Christmas is the Season of a Miracle

Christmas is the season of a miracle. With “miracle,” we mean to indicate an event that the laws of nature cannot account for. In our time, it is often imagined that the laws of nature (i.e. physics, chemistry, biology, etc…) can account for everything. We presume that everything not already explained by the laws of nature is nevertheless potentially explicable by them, and will eventually be explained by them actually, through future discoveries.

But the laws of nature themselves cannot be accounted for in this manner; the laws of nature cannot explain the laws of nature. All of creation is a miracle, in that sense. Thus, the mundane world is everywhere sustained by what is transcendent. The uncaused cause of the mundane world is what we mean by “God.” Given that the mundane world depends on God, it is unreasonable to axiomatically discount the miracle of Christmas, which is the miracle of miracles.

The miracle of miracles is the Incarnation of the Creator into his creation. If we look for the Creator as such inside of his creation—as a creature amongst other creatures—we will forever miss the mark. We are misled if we seek the cause of Being amongst particular beings. To do this would be akin to the Soviet Premier who mocks the simple faith of peasants, “Why are you clinging to God? Here [Yuri] Gagarin flew into space and didn’t see God.” If we look for J. R. R. Tolkien in Middle-earth, we will also not find him. Tolkien is not part of Middle-earth in the manner of Arwen, Aragorn, & Frodo. But neither is he apart from it; he is nowhere in Middle-earth and also everywhere. We are to understand that what is impossible for a sub-creator, the Creator accomplished through the Virgin Mary:

Et incarnatus est de Spiritu Sancto ex Maria Virgine, et homo factus est.

The conjunction of the transcendent and the mundane into the immanence of Christ Jesus finds expression in the cross. The Luke and Matthew Gospels present the genealogy of Jesus—the horizontal beam. The John Gospel presents the vertical rod—Incarnation of the Χριστός (Christós), the Λóγος (Lógos). A Gnostic Fragment also depicts the Incarnation:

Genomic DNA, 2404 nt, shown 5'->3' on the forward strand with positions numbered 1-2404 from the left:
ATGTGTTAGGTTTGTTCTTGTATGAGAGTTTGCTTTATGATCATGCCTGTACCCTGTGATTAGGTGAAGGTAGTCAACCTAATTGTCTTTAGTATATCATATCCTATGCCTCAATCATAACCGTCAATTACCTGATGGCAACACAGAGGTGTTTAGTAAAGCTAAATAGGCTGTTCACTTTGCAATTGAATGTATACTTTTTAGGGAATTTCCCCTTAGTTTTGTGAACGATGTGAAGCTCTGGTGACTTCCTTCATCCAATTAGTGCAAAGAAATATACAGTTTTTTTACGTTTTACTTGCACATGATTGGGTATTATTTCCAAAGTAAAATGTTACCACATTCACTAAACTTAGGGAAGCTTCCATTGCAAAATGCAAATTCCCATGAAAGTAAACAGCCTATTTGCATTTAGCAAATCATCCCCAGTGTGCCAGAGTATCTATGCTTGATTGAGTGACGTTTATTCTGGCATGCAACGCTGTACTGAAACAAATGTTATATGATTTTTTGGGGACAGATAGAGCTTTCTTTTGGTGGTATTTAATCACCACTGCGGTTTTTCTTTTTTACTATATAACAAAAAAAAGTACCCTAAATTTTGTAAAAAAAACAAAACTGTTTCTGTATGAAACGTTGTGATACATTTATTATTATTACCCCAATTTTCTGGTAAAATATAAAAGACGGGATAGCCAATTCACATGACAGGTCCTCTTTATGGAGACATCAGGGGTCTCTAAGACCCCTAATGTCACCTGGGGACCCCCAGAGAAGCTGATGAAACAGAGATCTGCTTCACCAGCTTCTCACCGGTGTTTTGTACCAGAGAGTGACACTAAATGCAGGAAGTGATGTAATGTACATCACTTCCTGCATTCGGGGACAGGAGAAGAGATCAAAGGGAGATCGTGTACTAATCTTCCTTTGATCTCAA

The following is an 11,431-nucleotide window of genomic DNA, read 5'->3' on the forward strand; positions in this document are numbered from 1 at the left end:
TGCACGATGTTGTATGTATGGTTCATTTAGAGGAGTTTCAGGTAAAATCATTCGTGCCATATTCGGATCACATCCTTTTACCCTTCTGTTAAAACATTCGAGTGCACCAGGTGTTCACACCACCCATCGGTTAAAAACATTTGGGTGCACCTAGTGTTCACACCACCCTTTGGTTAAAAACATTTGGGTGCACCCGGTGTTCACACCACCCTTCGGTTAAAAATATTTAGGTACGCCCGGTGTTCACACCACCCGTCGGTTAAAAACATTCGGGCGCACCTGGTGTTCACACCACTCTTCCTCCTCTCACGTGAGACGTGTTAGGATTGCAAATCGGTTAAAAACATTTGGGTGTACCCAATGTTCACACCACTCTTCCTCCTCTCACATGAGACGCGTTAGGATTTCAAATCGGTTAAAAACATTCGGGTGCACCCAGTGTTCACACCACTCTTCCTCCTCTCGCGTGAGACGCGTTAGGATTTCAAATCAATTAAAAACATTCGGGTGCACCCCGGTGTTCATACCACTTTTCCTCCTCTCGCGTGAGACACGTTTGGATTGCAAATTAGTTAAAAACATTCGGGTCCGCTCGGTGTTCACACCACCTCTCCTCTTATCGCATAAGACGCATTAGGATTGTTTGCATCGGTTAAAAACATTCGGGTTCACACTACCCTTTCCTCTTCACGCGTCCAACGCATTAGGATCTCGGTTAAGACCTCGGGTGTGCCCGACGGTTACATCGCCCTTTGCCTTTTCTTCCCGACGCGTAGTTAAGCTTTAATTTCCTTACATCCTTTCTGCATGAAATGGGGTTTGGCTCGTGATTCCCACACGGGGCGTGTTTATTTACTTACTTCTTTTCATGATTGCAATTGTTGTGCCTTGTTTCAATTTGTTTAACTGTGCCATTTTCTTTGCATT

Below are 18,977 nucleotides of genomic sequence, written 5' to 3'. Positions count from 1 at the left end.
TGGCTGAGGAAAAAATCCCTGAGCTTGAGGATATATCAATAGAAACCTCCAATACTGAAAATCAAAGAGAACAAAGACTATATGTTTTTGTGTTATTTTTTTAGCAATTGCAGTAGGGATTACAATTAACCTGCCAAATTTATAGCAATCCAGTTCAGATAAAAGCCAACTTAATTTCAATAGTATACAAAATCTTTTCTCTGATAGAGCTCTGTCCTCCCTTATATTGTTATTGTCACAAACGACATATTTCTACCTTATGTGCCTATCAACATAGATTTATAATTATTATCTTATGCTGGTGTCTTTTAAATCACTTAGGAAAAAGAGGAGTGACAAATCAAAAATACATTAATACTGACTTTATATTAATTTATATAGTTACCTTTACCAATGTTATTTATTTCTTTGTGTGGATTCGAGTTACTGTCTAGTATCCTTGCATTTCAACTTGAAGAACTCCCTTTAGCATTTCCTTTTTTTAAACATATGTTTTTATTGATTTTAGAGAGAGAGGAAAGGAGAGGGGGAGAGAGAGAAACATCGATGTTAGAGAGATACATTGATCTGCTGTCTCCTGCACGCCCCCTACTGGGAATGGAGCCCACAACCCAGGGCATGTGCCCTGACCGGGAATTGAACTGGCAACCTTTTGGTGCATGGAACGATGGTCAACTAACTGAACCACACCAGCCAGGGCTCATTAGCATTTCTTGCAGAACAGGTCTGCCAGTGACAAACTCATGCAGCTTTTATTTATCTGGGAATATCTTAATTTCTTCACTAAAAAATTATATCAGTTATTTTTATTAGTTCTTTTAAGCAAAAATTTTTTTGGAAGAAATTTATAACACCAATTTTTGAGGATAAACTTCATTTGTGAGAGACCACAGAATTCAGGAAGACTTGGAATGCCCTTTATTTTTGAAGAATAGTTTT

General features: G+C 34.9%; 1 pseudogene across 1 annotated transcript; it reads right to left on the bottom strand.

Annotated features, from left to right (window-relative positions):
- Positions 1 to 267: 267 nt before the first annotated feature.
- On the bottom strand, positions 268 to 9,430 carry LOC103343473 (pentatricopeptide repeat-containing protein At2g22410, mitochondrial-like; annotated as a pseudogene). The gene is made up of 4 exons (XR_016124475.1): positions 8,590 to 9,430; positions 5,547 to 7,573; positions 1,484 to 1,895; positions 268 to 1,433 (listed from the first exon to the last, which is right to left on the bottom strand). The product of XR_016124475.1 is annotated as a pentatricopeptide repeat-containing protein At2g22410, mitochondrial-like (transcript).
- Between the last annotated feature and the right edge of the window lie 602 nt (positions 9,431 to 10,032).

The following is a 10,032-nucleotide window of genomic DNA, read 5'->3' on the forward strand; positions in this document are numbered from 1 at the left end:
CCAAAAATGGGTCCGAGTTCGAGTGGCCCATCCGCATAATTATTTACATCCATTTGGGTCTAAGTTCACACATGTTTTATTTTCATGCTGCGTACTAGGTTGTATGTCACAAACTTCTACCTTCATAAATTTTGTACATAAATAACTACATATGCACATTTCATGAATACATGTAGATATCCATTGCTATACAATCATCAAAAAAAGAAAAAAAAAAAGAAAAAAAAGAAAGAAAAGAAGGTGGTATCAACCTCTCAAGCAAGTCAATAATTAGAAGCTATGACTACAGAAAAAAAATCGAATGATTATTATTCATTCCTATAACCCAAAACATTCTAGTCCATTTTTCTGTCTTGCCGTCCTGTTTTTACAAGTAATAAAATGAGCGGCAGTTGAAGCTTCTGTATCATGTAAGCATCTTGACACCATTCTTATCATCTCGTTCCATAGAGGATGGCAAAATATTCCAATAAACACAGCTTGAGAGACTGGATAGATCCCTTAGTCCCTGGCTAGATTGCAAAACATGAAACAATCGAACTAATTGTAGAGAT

Behold, O Father, how, distant from Thy Breath (Pneuma, Spiritus),

This poor creature upon Earth

Wanders, the victim of all ill,

Lost and perplexed it stumbles

In attempt to flee the bitter Chaos —

Therefore send me, O Father!

Descending I shall bear the seal of Heaven,

Traversing all the Æeons,

I shall impart to her all sacred knowledge

Thus, O Father, may Thine image be made manifest;

And ‘Gnosis’ it shall be for Man.

The Original Sin resulted in an exile or estrangement which it was the mission of the Incarnate Lógos to redeem. This is symbolised by the Feast Day of Adam & Eve on the 24th of December and the subsequent celebration of the Nativity of Jesus on the 25th: “old things are passed away; behold, all things are become new.” Between these two days, the history of Creation is recapitulated in symbol, from the Alpha to the Omega, Α – Ω.

Genesis describes the Divine Fiat “In the beginning”:

—Let there be Light.—

The John Gospel indicates mankind’s incapacity, to receive the light, as a consequence of the fall into darkness and sin, which error, which is hamartia, “missing the mark”:

And the light shineth in darkness; and the darkness comprehended it not.

To draw mankind back to Truth, therefore, God enters his own creation—”the Light of the World” enters the darkness—the Lógos incarnates:

And the   L ó g o s   was made flesh and dwelt among us.

This is the Gospel of Christmas: that God became Man so that men might become God.* This is the birth of the light that we celebrate in this darkest season of the year.


*Compare Clement of Alexandria (c. 150-215):

“[T]he Word of God became man, that thou mayest learn from man how man may become God.”

“For if one knows himself, he will know God; and knowing God, he will be made like God”

“[H]is is beauty, the true beauty, for it is God; and that man becomes God, since God so wills. Heraclitus, then, rightly said, “Men are gods, and gods are men.” For the Word Himself is the manifest mystery: God in man, and man God

“[H]e who listens to the Lord, and follows the prophecy given by Him, will be formed perfectly in the likeness of the teacher—made a god going about in flesh.”

“The Word (Lógos) is living, being, spirit,
All verdant greening (viriditas), all creativity.
This Word manifests itself in every creature.”
—Hildegard von Bingen
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Max Leyf is a certified Rolfer, a writer, an adjunct professor of philosophy, and a doctoral candidate in the Philosophy, Cosmology, and Consciousness program at the California Institute of Integral Studies. He sees philosophy and Rolfing as reciprocally completing one another, as word to deed. He currently lives in Anchorage, Alaska, where he was born and which, despite having lived for extended periods of time in Sweden, Colorado, Brazil, and California, he has never ceased to call home. His favourite book is Hamlet and he is the author of Honeybees of the Invisible, But Now Face to Face, and Five Themes: Mind Live, Self, Truth, and Knowledge.

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